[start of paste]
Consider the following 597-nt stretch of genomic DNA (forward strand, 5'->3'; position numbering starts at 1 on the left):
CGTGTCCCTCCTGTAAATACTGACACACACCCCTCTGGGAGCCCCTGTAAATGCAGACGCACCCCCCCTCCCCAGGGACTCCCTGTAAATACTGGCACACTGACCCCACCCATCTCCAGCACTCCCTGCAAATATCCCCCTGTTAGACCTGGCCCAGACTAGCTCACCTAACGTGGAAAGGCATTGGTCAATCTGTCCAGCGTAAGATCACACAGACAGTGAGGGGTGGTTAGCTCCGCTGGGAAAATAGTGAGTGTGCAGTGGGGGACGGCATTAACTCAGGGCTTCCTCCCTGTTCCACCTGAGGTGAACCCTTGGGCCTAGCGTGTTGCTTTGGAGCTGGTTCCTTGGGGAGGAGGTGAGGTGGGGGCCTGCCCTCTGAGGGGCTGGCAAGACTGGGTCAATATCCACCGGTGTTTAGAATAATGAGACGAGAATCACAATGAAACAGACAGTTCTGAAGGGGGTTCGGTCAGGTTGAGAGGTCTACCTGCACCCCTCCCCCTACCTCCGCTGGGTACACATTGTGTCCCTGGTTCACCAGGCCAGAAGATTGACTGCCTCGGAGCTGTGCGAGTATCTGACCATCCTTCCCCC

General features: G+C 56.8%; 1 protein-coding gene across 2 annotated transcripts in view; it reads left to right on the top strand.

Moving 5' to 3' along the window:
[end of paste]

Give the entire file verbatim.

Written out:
Consider the following 597-nt stretch of genomic DNA (forward strand, 5'->3'; position numbering starts at 1 on the left):
CGTGTCCCTCCTGTAAATACTGACACACACCCCTCTGGGAGCCCCTGTAAATGCAGACGCACCCCCCCTCCCCAGGGACTCCCTGTAAATACTGGCACACTGACCCCACCCATCTCCAGCACTCCCTGCAAATATCCCCCTGTTAGACCTGGCCCAGACTAGCTCACCTAACGTGGAAAGGCATTGGTCAATCTGTCCAGCGTAAGATCACACAGACAGTGAGGGGTGGTTAGCTCCGCTGGGAAAATAGTGAGTGTGCAGTGGGGGACGGCATTAACTCAGGGCTTCCTCCCTGTTCCACCTGAGGTGAACCCTTGGGCCTAGCGTGTTGCTTTGGAGCTGGTTCCTTGGGGAGGAGGTGAGGTGGGGGCCTGCCCTCTGAGGGGCTGGCAAGACTGGGTCAATATCCACCGGTGTTTAGAATAATGAGACGAGAATCACAATGAAACAGACAGTTCTGAAGGGGGTTCGGTCAGGTTGAGAGGTCTACCTGCACCCCTCCCCCTACCTCCGCTGGGTACACATTGTGTCCCTGGTTCACCAGGCCAGAAGATTGACTGCCTCGGAGCTGTGCGAGTATCTGACCATCCTTCCCCC

General features: G+C 56.8%; 1 protein-coding gene across 2 annotated transcripts in view; it reads left to right on the top strand.

Moving 5' to 3' along the window: